• The Social Care Institute for Excellence (SCIE) has produced a Dignity in care guide for people who want to make a difference and improve standards of dignity in care.
  • SCIE also hosts the Dignity in Care network.
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Deprivation of liberty safeguards (DOLS)

Posted on March 5, 2013. Filed under: Adult's Services, DOLS |

Definition

The Government has added new provisions to the Mental Capacity Act 2005: the deprivation of liberty safeguards. The safeguards focus on some of the most vulnerable people in our society: those who, for their own safety, and in their own best interests, need to be accommodated under care and treatment regimes that may have the effect of depriving them of their liberty, but who lack the capacity to consent.

The deprivation of a person’s liberty is a very serious matter and should not happen unless it is absolutely necessary, and in the best interests of the person concerned. That is why the safeguards have been created: to ensure that any decision to deprive someone of their liberty is made following defined processes and in consultation with specific authorities.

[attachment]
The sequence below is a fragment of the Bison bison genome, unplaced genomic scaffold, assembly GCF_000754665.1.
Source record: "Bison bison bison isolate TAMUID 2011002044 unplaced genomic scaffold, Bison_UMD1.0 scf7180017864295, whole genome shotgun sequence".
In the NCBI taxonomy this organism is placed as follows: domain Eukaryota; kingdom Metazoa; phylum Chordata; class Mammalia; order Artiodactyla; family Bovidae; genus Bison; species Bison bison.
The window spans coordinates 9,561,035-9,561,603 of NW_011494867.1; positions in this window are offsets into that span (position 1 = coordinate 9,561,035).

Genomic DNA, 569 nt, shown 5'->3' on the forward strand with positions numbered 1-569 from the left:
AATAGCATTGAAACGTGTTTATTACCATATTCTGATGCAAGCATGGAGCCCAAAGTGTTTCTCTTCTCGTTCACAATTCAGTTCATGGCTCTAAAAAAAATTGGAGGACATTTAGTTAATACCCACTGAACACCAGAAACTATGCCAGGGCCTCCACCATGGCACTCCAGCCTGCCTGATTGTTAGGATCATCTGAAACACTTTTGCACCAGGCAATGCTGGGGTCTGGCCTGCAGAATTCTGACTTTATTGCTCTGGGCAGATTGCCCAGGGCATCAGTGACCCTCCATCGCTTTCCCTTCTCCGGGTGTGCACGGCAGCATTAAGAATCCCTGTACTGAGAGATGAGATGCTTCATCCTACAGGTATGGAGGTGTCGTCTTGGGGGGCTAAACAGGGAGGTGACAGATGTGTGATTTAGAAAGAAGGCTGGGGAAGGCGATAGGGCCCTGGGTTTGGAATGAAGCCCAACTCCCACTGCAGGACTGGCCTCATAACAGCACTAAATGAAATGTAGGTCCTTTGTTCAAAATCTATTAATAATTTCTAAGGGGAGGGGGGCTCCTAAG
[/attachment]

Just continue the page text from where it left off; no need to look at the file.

A Direct Payment is money paid by the local authority to an individual to pay for their own social care and support services. The payment is made instead of actual community care services being provided, and is roughly equal to the amount that would have been spent on community care services.

Policies and legislation

Useful links

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Community cohesion

Posted on March 5, 2013. Filed under: Adult's Services, Community cohesion |

Definition

A cohesive community is one where:

  • there is a common vision and a sense of belonging for all communities;
  • the diversity of people’s different backgrounds and circumstances is appreciated and positively valued;
  • those from different backgrounds have similar life opportunities; and
  • strong and positive relationships are being developed between people from different backgrounds and circumstances in the workplace, in schools and within neighbourhoods.”